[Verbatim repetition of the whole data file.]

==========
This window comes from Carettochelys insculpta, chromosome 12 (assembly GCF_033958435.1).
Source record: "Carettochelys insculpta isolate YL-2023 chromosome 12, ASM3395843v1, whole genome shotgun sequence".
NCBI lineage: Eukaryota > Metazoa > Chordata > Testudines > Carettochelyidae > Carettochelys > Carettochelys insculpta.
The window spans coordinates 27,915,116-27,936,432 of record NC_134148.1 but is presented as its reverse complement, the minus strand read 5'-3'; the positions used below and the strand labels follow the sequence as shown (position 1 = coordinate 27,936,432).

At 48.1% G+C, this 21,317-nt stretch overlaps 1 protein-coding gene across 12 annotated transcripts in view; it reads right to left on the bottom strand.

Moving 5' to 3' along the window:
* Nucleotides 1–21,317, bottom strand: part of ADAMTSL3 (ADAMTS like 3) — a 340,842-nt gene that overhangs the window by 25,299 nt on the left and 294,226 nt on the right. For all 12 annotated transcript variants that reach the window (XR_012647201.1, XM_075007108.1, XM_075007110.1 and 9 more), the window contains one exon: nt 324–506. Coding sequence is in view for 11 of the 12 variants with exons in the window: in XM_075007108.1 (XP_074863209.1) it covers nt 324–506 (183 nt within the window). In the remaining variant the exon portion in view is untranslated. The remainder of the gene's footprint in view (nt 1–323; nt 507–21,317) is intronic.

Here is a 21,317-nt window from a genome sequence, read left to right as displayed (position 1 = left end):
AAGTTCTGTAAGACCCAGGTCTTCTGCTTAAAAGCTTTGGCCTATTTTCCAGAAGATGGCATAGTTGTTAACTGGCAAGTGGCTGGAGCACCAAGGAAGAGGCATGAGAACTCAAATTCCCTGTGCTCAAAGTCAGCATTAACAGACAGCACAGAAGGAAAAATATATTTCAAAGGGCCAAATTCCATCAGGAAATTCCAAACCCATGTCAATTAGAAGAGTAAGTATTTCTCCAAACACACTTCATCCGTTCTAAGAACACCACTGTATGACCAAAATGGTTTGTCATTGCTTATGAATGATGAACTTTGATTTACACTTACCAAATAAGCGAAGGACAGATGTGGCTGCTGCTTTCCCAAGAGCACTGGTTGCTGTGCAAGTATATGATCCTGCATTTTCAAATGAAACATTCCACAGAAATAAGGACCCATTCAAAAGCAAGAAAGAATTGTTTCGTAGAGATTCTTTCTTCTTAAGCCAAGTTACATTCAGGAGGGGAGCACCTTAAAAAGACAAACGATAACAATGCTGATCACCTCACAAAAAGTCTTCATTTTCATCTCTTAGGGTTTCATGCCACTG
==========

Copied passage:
This window comes from Carettochelys insculpta, chromosome 12 (assembly GCF_033958435.1).
Source record: "Carettochelys insculpta isolate YL-2023 chromosome 12, ASM3395843v1, whole genome shotgun sequence".
NCBI lineage: Eukaryota > Metazoa > Chordata > Testudines > Carettochelyidae > Carettochelys > Carettochelys insculpta.
The window spans coordinates 27,915,116-27,936,432 of record NC_134148.1 but is presented as its reverse complement, the minus strand read 5'-3'; the positions used below and the strand labels follow the sequence as shown (position 1 = coordinate 27,936,432).

At 48.1% G+C, this 21,317-nt stretch overlaps 1 protein-coding gene across 12 annotated transcripts in view; it reads right to left on the bottom strand.

Moving 5' to 3' along the window:
* Nucleotides 1–21,317, bottom strand: part of ADAMTSL3 (ADAMTS like 3) — a 340,842-nt gene that overhangs the window by 25,299 nt on the left and 294,226 nt on the right. For all 12 annotated transcript variants that reach the window (XR_012647201.1, XM_075007108.1, XM_075007110.1 and 9 more), the window contains one exon: nt 324–506. Coding sequence is in view for 11 of the 12 variants with exons in the window: in XM_075007108.1 (XP_074863209.1) it covers nt 324–506 (183 nt within the window). In the remaining variant the exon portion in view is untranslated. The remainder of the gene's footprint in view (nt 1–323; nt 507–21,317) is intronic.

Here is a 21,317-nt window from a genome sequence, read left to right as displayed (position 1 = left end):
AAGTTCTGTAAGACCCAGGTCTTCTGCTTAAAAGCTTTGGCCTATTTTCCAGAAGATGGCATAGTTGTTAACTGGCAAGTGGCTGGAGCACCAAGGAAGAGGCATGAGAACTCAAATTCCCTGTGCTCAAAGTCAGCATTAACAGACAGCACAGAAGGAAAAATATATTTCAAAGGGCCAAATTCCATCAGGAAATTCCAAACCCATGTCAATTAGAAGAGTAAGTATTTCTCCAAACACACTTCATCCGTTCTAAGAACACCACTGTATGACCAAAATGGTTTGTCATTGCTTATGAATGATGAACTTTGATTTACACTTACCAAATAAGCGAAGGACAGATGTGGCTGCTGCTTTCCCAAGAGCACTGGTTGCTGTGCAAGTATATGATCCTGCATTTTCAAATGAAACATTCCACAGAAATAAGGACCCATTCAAAAGCAAGAAAGAATTGTTTCGTAGAGATTCTTTCTTCTTAAGCCAAGTTACATTCAGGAGGGGAGCACCTTAAAAAGACAAACGATAACAATGCTGATCACCTCACAAAAAGTCTTCATTTTCATCTCTTAGGGTTTCATGCCACTG